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SOCRATES.

tween the mountains Masius and Antitaurus, of which he was appointed king by Nero, in a. d. 54. He espoused the cause of Vespasian, when the latter was proclaimed emperor by the legions in Syria, in A. d. 69, and he subsequently served under Titus in the war against the Jews. Josephus calls him king of Emesa. (Tac. Ann. xiii. 7, Hist. ii. 81, v. 1 ; Joseph. B. J. vii. 28.)

3. King of Armenia, was placed on the throne by the Romans in the reign of M. Aurelius. [arsacidae, p. 363, a.]

SOCLES (2w/cA.rj.s), an Athenian sculptor, of the demus of Alopece, who is mentioned in the celebrated inscription relating to the erection of the temple of Athena Polias, as one of the makers of the bas-reliefs of the frieze of that temple. (Schbll, Arch'dologische Mitfheilungen aus Griechenland, p. 125 ; R. Rochette, Lettre a M. Schorn, pp. 403, 404, 2d ed.) [P. S.]

SOCRATES (Swwpcfcnjs), historical.

1. An Athenian, son of Antigenes, was one of the three commanders sent out with a fleet in b. c. 431, to ravage the coasts of the Peloponnese. They effected nothing beyond mere predatory landings on the coast, being foiled in an attack on Methone by the opportune arrival of Brasidas. (Thuc. ii. 23, 25.)

2. An Achaean, a leader of mercenary troops, who was one of those that took part in the ex­pedition of the younger Cyrus, b. c. 401. He was already serving in Asia when that prince began to assemble his forces, and hastened to join him at Sardis with a body of five hundred heavy-armed mercenaries. Of these it is clear that he retained the command throughout the expedition, though his name is not again particularly mentioned until after the battle of Cunaxa, when we find him as one of the generals taking part in the council of war held to deliberate on the overtures made by the Persian king through the medium of Phalinus. He was afterwards one of the four leaders who accompanied Clearchus to the tent of Tissaphernes, when all the five were treacherously seized by that satrap, and subsequently put to death by order of Artaxerxes himself. (Xen. Anab. i. .1. ,§ 11, 2. § 3, ii. 5. § 31, 6. §§ 1, 30; Diod. xiv. 19, 25.)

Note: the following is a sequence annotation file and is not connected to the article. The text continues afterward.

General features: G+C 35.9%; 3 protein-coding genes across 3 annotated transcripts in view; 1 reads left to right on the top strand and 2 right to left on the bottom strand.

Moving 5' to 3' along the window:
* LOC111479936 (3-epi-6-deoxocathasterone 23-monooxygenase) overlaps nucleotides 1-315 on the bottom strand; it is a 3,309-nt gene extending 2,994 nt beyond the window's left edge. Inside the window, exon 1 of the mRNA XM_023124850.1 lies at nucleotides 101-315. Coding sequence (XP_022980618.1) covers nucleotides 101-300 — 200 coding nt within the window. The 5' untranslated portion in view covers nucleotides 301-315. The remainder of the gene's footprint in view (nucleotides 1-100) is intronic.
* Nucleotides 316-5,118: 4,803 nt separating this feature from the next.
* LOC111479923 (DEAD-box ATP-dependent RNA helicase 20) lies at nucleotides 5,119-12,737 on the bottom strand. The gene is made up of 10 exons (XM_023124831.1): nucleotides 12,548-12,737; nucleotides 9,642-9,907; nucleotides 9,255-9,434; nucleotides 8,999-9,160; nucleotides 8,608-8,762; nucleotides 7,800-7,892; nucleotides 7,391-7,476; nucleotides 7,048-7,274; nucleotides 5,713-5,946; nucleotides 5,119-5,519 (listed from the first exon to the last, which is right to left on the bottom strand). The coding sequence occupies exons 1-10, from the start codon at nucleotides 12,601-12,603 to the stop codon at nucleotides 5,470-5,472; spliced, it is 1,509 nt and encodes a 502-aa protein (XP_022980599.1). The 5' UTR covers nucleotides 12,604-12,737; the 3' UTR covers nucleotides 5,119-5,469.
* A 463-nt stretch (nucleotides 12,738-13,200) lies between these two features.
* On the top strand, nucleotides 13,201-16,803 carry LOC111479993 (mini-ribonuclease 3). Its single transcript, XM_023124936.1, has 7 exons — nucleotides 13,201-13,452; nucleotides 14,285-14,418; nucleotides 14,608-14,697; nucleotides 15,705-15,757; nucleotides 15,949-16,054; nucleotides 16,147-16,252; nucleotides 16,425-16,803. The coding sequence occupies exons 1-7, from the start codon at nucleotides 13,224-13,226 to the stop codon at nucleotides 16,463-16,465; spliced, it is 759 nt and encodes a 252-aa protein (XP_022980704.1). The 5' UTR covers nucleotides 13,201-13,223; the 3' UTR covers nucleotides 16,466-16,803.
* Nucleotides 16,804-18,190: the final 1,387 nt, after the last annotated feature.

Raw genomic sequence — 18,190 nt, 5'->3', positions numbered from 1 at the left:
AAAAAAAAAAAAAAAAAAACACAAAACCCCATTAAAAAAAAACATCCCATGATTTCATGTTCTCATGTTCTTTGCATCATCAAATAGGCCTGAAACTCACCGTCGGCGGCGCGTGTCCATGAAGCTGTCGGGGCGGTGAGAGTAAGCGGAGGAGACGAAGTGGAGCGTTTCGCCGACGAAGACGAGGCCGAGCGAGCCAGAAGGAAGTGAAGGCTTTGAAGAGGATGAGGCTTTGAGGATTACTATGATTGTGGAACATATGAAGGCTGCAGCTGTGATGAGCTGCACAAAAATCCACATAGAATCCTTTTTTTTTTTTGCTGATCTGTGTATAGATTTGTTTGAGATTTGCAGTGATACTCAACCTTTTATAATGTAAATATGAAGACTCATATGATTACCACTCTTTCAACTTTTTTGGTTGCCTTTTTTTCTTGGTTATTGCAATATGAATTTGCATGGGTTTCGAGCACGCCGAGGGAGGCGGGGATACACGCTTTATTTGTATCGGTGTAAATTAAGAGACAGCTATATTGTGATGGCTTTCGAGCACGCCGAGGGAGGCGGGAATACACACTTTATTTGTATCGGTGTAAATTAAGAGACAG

3. Father of the Athenian orator Deinarchus. He is called by some writers Sostratus. (Phot. Bill. p. 496, b. ed. Bekker ; Suidas s. v. Aeivapxos.)

4. A Boeotian, who was one of the officers employed by Sosibius and Agathocles, the minis­ters of Ptolemy Philopator king of Egypt, to raise and discipline a mercenary force with which to oppose Antiochus the Great. He commanded a body of 2000 peltasts, with which he rendered good service during the campaign in Syria, and at the battle of Raphia, b. c. 217. (Polvb. v. 63, 65, 82.)

5. Surnamed the Good (d xp^o-^os), was a bro­ther of Nicomedes III. king of Bithynia. On the death of his father, Nicomedes II., he was per­suaded, contrary it is said to his own wishes, by Mithridates the Great, to assert his claim to the throne in opposition to his elder brother, and with the assistance of an army furnished him by the king of Pontus, easily expelled Nicomedes, and made himself master of Bithynia. • Nicomedes, however, now had recourse to the senate of Rome ; which pro­nounced in his favour, declared war against So­crates, and reinstated the elder brother on the throne. Socrates fled for refuge to the court of

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SOCRATES.